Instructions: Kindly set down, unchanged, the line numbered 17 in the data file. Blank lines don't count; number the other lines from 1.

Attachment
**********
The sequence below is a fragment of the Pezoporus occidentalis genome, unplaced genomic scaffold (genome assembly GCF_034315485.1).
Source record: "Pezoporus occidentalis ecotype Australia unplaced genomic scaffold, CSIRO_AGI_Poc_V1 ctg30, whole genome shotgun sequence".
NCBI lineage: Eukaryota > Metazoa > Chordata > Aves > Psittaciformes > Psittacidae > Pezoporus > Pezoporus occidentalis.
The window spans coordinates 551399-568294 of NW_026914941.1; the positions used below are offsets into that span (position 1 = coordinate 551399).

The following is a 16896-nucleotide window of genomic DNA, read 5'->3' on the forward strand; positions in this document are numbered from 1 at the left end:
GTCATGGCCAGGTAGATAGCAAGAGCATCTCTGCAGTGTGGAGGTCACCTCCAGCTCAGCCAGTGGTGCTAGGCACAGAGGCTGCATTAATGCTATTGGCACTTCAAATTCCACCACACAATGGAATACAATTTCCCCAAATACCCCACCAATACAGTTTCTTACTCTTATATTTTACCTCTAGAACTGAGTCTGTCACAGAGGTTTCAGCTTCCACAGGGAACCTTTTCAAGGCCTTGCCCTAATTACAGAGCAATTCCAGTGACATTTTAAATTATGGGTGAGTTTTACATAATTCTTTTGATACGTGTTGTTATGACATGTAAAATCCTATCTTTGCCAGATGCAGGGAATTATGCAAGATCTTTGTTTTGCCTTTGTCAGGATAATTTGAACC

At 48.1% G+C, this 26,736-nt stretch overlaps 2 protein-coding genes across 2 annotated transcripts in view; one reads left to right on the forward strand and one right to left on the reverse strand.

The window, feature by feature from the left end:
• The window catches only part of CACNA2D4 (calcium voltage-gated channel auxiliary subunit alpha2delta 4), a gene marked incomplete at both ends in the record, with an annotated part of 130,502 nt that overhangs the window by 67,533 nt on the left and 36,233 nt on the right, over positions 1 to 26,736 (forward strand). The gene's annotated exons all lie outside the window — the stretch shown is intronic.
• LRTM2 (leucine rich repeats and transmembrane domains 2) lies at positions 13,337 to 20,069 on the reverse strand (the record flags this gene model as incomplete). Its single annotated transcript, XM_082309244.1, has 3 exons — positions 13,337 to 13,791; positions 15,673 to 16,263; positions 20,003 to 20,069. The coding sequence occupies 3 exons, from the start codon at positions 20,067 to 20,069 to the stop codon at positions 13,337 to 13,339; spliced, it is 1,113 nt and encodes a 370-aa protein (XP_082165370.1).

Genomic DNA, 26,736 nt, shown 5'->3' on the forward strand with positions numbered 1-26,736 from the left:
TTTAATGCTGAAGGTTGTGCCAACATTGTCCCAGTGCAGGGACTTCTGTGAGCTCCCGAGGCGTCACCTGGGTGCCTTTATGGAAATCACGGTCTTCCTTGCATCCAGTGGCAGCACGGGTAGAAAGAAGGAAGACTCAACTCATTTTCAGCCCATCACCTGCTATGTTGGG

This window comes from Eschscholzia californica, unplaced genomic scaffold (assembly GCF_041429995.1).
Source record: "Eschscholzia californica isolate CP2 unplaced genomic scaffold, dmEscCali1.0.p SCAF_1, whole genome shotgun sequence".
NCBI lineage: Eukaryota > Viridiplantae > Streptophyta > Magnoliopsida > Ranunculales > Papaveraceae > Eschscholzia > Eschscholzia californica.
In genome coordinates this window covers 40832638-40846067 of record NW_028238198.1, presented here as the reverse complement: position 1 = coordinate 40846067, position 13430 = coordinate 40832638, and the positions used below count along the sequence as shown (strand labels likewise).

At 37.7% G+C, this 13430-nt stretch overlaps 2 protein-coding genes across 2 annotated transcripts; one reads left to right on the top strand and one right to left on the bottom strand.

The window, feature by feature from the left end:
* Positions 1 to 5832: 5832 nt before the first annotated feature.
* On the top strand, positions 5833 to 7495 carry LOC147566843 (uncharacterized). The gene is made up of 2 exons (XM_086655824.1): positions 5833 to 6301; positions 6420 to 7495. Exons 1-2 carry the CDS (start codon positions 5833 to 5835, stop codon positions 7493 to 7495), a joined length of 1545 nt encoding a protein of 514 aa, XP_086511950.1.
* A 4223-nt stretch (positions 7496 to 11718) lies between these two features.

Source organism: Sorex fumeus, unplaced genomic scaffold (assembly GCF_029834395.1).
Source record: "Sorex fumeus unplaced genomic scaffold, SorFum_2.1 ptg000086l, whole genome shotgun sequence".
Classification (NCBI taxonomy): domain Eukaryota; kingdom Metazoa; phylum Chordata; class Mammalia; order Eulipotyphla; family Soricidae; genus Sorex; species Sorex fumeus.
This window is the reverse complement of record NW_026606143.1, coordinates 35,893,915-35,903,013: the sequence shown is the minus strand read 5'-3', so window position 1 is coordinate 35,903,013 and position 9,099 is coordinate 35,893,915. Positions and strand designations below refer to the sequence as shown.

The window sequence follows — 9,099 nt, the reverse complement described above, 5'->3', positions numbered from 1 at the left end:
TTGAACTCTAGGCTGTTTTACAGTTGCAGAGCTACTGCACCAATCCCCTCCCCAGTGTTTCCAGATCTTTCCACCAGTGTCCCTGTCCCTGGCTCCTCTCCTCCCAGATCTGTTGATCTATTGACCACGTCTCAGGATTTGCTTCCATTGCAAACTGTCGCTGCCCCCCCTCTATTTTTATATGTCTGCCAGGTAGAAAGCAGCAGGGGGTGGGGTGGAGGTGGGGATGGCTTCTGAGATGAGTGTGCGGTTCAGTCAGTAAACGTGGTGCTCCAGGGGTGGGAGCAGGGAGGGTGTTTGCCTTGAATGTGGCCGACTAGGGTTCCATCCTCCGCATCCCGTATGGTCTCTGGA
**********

At 37.7% G+C, this 13430-nt stretch overlaps 2 protein-coding genes across 2 annotated transcripts; one reads left to right on the top strand and one right to left on the bottom strand.